beginning of a series of events to be arranged during the course of the year.

Nun-run / Monastery Marathon

  • Young adults are invited to learn more about the various forms of consecrated life by taking part in a "nun-run / "monastery-marathon" in their locality on Saturday 31st January 2015 the Saturday before the World Day of Prayer for Consecrated Life (2nd February)

As soon as more details are available they will be posted on this website.
If you have any other ideas how to celebrate this special year, please get in touch.This email address is being protected from spambots. You need JavaScript enabled to view it.
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Pope Francis' letter for the Year of Consecrated Life

 Order a copy from CTS 

 

 

 

  

 


Video: Announcement of the Year of Consecrated Life

 

World Day of Prayer for Consecrated Life

In 1997 Blessed Pope John Paul II instituted a ‘World Day of Prayer for Consecrated Life’ on the Feast of the Presentation of the Lord. Each year since then on February 2nd the Church has thanked God for the gift of the different forms of consecrated life, and prayed that our Church will continue to be enriched by the life and witness of consecrated men and women.

Suggestions of how to mark 2nd February or how to celebrate the gift of consecrated life to the Church at any time of the year


Parishes
and student chaplaincies could
:

* Include a notice about the World Day of Prayer for Consecrated Life in the Sunday newsletter; the particular charism of any religious communities or consecrated people in the parish could also be highlighted

* Include a prayer for consecrated men and women and for more vocations to all forms of consecrated life in the prayers of intercession at mass

* Hold a holy hour for vocations to the consecrated life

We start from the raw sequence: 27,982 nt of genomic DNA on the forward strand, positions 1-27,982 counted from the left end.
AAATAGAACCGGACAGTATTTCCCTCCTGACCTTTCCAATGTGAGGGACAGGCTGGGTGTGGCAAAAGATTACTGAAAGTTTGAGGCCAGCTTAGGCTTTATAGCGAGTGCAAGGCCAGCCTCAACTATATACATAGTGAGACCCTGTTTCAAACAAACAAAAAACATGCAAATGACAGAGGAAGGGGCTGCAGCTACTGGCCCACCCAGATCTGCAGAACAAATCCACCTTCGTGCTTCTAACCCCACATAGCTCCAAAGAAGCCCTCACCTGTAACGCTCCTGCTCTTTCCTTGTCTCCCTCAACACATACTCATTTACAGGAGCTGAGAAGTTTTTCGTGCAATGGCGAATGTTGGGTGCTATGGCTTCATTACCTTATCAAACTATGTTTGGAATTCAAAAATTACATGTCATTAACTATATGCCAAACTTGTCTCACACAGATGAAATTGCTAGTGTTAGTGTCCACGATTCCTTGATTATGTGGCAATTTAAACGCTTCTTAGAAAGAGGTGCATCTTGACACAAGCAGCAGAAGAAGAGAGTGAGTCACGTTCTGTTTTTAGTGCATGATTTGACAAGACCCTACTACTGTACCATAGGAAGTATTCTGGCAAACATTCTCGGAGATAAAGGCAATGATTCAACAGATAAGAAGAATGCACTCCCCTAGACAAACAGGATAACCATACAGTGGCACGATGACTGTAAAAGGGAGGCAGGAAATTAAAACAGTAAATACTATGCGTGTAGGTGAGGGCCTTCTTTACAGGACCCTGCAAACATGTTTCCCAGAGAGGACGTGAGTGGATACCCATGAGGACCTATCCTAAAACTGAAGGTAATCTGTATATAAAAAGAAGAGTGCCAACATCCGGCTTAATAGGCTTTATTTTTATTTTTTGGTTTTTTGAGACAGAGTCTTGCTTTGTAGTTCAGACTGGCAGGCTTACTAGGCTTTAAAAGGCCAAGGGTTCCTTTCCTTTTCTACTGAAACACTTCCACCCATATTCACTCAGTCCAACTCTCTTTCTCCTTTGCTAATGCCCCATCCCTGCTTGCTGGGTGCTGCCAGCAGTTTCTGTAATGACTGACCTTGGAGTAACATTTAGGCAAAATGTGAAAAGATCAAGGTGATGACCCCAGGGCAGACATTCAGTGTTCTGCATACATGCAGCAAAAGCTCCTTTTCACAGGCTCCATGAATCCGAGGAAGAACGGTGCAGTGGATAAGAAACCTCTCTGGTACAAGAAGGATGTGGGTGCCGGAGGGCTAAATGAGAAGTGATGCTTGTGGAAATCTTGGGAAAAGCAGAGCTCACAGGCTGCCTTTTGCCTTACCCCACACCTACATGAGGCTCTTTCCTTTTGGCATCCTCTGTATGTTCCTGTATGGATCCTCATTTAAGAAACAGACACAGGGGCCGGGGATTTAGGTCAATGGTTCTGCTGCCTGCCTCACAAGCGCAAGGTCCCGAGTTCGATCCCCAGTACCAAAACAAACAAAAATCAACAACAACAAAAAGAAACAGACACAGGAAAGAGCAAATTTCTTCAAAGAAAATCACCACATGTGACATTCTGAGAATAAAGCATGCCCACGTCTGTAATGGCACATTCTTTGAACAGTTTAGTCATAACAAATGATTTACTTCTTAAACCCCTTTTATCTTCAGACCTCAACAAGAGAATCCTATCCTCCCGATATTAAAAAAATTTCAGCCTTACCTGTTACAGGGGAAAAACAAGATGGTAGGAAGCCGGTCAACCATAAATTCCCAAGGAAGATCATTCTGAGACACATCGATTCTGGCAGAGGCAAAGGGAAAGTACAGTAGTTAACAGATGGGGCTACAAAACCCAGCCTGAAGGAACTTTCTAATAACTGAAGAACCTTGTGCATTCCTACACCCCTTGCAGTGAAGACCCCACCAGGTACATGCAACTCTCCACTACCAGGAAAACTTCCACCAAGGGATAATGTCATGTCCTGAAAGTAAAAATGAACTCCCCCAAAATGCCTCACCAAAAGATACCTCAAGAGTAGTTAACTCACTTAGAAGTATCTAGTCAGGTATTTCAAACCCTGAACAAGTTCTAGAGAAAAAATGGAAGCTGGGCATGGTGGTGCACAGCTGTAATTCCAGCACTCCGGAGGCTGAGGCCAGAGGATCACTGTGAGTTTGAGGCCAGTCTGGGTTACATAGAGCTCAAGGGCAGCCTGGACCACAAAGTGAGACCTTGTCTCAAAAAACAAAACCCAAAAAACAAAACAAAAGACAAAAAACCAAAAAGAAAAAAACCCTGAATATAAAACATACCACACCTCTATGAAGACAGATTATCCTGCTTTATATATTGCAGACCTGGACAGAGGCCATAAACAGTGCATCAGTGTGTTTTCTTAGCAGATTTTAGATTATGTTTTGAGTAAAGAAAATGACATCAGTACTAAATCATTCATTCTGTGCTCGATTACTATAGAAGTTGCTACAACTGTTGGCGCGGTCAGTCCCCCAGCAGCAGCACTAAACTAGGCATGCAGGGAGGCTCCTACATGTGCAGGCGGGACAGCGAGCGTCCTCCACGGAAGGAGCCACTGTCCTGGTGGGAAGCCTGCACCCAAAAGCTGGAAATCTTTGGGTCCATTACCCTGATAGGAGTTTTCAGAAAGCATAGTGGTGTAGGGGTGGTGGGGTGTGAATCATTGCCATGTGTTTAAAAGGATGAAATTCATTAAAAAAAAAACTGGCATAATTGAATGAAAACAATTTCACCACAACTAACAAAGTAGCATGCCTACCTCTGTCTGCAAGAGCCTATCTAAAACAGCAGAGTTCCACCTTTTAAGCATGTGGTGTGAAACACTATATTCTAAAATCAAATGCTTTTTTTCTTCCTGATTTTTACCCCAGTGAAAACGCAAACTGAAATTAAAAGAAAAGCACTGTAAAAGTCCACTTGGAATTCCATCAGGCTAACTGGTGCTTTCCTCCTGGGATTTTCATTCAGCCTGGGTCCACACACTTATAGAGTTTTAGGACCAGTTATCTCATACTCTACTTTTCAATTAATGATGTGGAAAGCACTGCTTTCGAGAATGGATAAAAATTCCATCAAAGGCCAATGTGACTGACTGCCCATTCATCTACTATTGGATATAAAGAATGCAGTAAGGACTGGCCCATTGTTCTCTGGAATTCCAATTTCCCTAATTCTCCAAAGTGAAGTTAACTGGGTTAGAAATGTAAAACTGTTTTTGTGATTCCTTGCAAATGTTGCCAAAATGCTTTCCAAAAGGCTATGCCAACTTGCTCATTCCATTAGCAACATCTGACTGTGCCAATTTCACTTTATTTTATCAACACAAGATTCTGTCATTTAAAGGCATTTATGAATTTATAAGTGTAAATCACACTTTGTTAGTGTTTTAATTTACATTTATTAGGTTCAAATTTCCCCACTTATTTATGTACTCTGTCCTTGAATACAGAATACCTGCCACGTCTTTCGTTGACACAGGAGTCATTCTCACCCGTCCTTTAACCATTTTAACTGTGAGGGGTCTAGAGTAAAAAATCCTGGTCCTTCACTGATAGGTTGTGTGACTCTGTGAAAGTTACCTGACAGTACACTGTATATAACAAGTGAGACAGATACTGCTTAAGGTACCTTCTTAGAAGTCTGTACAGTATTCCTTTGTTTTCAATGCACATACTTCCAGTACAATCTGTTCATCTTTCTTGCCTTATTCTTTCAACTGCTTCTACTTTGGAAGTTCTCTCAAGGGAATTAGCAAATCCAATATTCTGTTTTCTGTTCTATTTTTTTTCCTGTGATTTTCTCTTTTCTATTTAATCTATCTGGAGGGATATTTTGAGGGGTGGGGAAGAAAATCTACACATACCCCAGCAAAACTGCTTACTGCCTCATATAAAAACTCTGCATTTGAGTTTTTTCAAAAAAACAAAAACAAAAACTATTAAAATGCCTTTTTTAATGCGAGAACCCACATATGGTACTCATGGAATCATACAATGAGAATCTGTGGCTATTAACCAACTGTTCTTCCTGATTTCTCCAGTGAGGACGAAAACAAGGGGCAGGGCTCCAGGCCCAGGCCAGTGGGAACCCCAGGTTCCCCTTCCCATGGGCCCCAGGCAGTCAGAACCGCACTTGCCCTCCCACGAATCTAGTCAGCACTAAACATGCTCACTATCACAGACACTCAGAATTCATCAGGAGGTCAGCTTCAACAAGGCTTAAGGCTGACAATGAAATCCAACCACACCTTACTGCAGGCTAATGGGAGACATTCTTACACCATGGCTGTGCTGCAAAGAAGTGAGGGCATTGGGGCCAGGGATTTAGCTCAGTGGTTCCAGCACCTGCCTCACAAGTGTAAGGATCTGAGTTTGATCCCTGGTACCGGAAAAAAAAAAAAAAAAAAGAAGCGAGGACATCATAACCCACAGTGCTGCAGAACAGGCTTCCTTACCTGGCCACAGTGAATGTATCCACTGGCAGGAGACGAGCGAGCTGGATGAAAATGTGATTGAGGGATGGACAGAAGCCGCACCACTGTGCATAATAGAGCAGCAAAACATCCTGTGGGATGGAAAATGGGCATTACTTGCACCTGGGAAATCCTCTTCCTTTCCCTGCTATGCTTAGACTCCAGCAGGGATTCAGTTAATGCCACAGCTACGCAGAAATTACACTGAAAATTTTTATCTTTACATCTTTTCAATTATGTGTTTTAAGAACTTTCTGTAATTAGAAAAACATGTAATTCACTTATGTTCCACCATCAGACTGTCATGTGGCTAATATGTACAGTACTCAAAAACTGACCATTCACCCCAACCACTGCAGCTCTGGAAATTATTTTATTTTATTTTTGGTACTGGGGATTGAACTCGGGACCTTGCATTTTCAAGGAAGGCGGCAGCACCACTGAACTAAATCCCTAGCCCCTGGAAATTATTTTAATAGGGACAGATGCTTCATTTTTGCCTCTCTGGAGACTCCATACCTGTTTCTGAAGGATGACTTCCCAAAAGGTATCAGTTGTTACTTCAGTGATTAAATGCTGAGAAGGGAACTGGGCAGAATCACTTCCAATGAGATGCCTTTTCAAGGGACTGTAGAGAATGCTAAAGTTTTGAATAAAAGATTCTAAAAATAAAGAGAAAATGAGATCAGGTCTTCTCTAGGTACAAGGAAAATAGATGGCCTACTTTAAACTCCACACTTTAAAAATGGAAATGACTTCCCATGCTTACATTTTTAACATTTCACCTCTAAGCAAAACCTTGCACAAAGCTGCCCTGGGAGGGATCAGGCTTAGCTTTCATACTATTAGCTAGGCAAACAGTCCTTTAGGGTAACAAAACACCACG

* Student chaplaincies could invite local consecrated men and women to meet with students or organise a visit to a convent or monastery


Teachers could:

* Invite a local consecrated person to speak to a class or an assembly

* Join in the Church's celebrations by enjoying a film about inspiring religious

* Set a homework project where each student researches a religious community or a form of consecrated life of their choice

* Include prayers for consecrated men and women in the morning prayers or assembly




Consecrated people could:

* Invite people to refreshments and a talk about their life and particular charism

* Contact a local Catholic school and volunteer to speak to a class

* Ask their parish priest to put a notice about the World Day of Prayer for Consecrated Life in the newsletter

* Pray for discerners, particularly those attending the discernment events connected to the World Day of Prayer for Consecrated Life

 

Resources

* Blessed Pope John Paul II's message for the 1st World Day of Prayer for Consecrated Life

* Photocopiable PDFs of an order of service for a Holy Hour for Vocations to the Consecrated Life and an additional page giving a variety of hymns and prayers

* Link to teaching resources about religious life and to some recommended films: Molokia (PG); Of Gods and Men (15); Dead Man Walking (15)

* Link to information about the variety of forms of consecrated life www.ukvocation.org/consecrated-life

* Link to a Religious Life timeline, explaining the emergence of diverse religious institutes from the early Church up to present times

* Possible newsletter insert:

Sunday February 2nd, the Feast of the Presentation of the Lord, is the World Day of Prayer for Consecrated Life. On this day the Church thanks God for the gift of the different forms of consecrated life, and prays for an increase in vocations to the consecrated life, so that the life and witness of monks and nuns, religious brothers and sisters, members of secular institutes, hermits and consecrated virgins will continue to enrich our Church.
For more information: www.ukreligiouslife.org/resources/world-day-of-prayer-for-consecrated-life

* Possible prayers of intercession:

We pray for those who are consecrated to God by the vows of chastity, poverty and obedience. 
May they always reveal the love of Christ to those they encounter and continue to enrich our world by their dedicated lives of prayer. Lord hear us....

We pray for all those who are discerning their vocation in life, particularly those whom the Lord is calling to consecrated life. May they be given the wisdom to hear God's call and the courage to respond generously. Lord hear us...